The Minimum Wage Momentum

Although the minimum wage is always an issue for state legislators, last year and this year they have been especially active. At least nine states ...
by | April 13, 2006
 

Money_2 Although the minimum wage is always an issue for state legislators, last year and this year they have been especially active. At least nine states have passed increases in that time, the most recent being Maine and Arkansas just in the past few days.

Why the support for higher minimum wages? I see at least three reasons.

* Most obviously, states are acting because Congress has not upped the federal minimum wage beyond $5.15 since 1997. Without a federal increase or indexing of state minimum wages to inflation in most places, the purchasing power of minimum wage earners has declined slowly over time, creating political pressure for an increase. Generally, whenever states are doing something -- whether it's related to immigration, climate change, health care reform or anything else -- it's a safe bet that federal inaction is one of the causes.

* Minimum wage increases are usually popular, so they make for good politics. This factor is especially relevant in election years such as this one. Even Republican governors, who might be philosophically skeptical of minimum wage increases, recognize their political appeal. For example, Governor Schwarzenegger vetoed minimum wage increases for Californians each of the last two years, but this year he is pushing for one (although he and the legislature are squabbling over whether it should be indexed for inflation).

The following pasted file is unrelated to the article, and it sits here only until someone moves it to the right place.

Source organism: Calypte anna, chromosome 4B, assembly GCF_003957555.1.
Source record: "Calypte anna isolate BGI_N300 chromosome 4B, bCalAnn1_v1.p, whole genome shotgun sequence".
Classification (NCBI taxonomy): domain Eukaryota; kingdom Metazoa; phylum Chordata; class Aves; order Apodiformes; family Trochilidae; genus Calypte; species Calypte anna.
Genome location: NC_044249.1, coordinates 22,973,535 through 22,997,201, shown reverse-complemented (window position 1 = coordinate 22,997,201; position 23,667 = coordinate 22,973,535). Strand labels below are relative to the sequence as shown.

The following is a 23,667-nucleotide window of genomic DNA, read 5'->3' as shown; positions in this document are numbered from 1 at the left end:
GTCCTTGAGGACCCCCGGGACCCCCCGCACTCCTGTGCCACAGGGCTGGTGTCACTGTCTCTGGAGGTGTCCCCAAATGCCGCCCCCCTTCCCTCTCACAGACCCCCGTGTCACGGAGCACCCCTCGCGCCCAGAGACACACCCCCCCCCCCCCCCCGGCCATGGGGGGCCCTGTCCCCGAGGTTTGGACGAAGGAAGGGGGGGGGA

* Lastly, movements are afoot in a handful of states to place referenda to raise the minimum wage on the ballot this fall. As I've pointed out with regard to Michigan, these referenda create inevitability around increases that lead instinctive opponents to become reluctant supporters. The same scenario played out in Arkansas, where the prospect of voters approving a constitutional amendment led the business community to accept a statutory increase. You can expect more minimum wage referenda in the future, especially given that former U.S. Sen. John Edwards seems to think that his chances of being the Democratic presidential nominee in 2008 hinge on promoting these efforts.

Josh Goodman
Josh Goodman  |  Former Staff Writer
mailbox@governing.com

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